Pretty often, I hanker for a hunk a cheese. So it's perfect that my two favorite flavors -- wine and cheese -- are easy companions. Although stringent food and wine pairings are not my bag, it's what readers ask about with frenzied fervor. Ultimately, experience and experimentation are everything -- the more often you pair, the better you'll get.
The best wine to complement any cheese is dry sparkling wine. Brut sparkling, like Gloria Ferrer from California, makes friends with pretty much any cheese, whether Brie or Limburger. In fact, brut sparkling is just about the only wine that will befriend Limburger. The sour acids in the wine combat the saltiness of that strong, smelly cheese. But sparkling wine also shines with Brie, a salty, butterfat-laden cheese from France.
In addition, Brie adores buttery, toasty California Chardonnay. Try Brie with Viognier as well. One of my favorite cheeses, Cambozola (from Germany), is essentially Brie with chunks of blue in it. It doesn't really pop with anything except sparkling, but Chardonnay comes close. Amish Havarti, a cheese high in salt, loves Chardonnay.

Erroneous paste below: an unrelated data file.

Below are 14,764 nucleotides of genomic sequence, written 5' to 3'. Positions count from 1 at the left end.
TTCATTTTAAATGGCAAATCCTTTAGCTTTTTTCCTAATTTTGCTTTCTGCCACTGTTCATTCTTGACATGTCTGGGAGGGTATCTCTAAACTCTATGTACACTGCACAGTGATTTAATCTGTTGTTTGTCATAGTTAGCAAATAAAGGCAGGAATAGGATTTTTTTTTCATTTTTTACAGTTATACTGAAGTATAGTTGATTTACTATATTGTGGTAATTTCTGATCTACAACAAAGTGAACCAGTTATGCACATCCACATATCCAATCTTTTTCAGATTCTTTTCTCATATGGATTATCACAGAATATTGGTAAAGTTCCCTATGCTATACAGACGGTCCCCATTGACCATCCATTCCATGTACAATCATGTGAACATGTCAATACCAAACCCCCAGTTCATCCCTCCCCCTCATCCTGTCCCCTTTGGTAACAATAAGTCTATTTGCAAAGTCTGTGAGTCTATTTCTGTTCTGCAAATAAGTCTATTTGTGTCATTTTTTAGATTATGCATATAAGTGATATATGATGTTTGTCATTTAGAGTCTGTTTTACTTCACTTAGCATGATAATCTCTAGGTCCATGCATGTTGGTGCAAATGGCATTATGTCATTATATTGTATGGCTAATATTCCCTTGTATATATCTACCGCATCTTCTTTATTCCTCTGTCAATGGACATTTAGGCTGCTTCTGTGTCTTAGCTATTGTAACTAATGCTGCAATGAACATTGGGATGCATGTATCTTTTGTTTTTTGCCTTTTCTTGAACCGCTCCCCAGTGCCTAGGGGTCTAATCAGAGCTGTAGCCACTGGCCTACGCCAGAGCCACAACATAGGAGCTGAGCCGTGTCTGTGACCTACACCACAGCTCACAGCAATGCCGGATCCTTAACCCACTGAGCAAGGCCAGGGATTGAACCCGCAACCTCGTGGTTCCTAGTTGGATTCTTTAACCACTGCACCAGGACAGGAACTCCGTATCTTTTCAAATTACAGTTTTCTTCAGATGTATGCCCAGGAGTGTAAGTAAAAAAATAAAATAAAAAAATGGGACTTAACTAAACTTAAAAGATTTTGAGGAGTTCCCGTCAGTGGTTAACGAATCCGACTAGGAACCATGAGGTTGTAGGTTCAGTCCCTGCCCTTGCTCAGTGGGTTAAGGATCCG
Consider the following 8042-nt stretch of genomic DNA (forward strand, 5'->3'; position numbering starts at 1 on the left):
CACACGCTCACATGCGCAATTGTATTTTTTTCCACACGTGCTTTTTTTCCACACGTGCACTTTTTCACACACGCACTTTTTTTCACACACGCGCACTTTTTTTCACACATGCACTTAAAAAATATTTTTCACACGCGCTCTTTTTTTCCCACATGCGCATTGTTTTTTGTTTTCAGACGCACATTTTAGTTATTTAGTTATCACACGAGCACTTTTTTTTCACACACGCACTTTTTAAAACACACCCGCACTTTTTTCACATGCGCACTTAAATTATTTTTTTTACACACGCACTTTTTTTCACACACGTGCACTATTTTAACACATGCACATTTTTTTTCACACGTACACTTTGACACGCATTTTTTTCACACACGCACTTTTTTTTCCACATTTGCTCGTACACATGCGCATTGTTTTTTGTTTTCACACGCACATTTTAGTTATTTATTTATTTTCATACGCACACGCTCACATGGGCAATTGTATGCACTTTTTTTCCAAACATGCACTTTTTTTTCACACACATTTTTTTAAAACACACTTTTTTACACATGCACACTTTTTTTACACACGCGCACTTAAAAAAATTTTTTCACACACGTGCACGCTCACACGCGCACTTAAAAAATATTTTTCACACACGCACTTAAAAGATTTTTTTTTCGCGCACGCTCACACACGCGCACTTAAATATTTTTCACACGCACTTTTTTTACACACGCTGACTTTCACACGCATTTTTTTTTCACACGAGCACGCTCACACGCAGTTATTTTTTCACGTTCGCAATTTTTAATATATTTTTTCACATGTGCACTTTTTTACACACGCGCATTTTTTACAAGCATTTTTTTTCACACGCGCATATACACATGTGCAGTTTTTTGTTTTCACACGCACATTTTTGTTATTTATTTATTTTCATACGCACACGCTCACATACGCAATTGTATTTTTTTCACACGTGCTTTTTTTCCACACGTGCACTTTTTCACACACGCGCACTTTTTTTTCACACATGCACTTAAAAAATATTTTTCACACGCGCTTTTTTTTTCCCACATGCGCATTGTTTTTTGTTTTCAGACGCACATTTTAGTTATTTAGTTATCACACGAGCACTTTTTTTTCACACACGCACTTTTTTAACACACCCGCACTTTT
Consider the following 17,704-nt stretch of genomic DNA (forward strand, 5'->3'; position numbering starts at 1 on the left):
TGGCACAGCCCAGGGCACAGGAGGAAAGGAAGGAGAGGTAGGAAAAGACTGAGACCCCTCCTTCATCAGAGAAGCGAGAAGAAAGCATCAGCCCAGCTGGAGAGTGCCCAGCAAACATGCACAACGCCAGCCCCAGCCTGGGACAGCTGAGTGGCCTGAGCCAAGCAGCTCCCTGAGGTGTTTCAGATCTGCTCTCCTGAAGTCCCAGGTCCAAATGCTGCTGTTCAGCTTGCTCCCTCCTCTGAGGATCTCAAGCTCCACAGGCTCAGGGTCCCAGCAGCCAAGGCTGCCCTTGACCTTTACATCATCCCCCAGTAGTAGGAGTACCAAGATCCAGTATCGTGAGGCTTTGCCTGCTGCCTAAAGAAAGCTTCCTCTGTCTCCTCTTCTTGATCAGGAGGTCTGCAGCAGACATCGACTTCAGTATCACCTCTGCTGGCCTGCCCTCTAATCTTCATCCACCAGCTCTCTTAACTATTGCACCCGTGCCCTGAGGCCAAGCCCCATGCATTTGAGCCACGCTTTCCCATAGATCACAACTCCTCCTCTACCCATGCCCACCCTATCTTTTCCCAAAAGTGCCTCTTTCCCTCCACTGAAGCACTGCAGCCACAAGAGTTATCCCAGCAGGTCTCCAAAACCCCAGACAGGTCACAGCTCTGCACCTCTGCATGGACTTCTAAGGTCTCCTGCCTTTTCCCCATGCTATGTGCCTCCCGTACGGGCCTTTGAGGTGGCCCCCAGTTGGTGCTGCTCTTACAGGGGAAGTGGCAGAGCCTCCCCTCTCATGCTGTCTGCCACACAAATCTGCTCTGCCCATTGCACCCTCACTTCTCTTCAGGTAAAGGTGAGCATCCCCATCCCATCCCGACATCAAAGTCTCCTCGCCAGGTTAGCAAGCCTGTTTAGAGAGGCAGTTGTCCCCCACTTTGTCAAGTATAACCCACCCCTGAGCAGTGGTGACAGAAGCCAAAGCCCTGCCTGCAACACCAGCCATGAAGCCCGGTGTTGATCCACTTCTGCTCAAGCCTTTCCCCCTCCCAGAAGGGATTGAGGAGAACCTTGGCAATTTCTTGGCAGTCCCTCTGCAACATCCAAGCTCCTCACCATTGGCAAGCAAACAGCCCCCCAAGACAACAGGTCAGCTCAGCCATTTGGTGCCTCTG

Another safe bet with many cheeses is anything sweeter, like an off-dry Riesling or a French Vouvray, made from Chenin Blanc grapes. The sugar content in these wines cuts through the salt and balances the extremes. Maytag blue, Havarti with dill, and a French, Swiss-cheese called Fol Epi, melded very well with Riesling and Vouvray.
For an exceptional experience, try a port wine or French Sauternes with any blue cheese. It's guaranteed your eyes will roll back in your head from happiness.
Reds can be difficult to pair, since you have to find a cheese that will stand up to the boldness of the wine. But the acidity of chevre goat cheese and the smooth Fol Epi affectionately shimmy up to French Cabernet.
The surprising winner of the pairing contest was Spanish Rioja. Chevre goat cheese, Amish Havarti, Maytag blue and English cheddar all soar with this wine. A bit oaky, the Rioja matches the cheeses' earthy qualities.
Get some friends together, grab some cheese and a few different varietals of wine and pair off.
1999 Clos du Bois Alexander Valley Reserve Merlot ($25) : Smooth flavor that oozes cherry. Slight bit of tannins will complement a salty, earthy Spanish Manchego or aged Gouda.
Chateau de Clarefort 1998 Margaux ($20) : A Cabernet/Merlot blend from Bordeaux. Earthy, tongue-coating fruit that packs a wallop. Not a super-heavy wine but just the right balance to suit many cheeses.
Nino Franco Prosecco Rustico NV ($12) : Fabulously dry sparkler from Italy, an up-and-coming producer of sparkling wines. Smells like a fresh-cut peach on the nose and in the mouth, the fun starts. Perfect acid levels for cheese consumption, and the price is right too.
Rothbury Estate 2001 Chardonnay ($10) : Wonderful rich, tropical flavors with smooth acids. Drink this one a bit warm and you'll get the full effects of its cool Aussie flavor. Danish Havarti is its favorite.
Taylor Eason is a regionally based wino who studied the juice in France and Italy. Comments? E-mail email@example.com.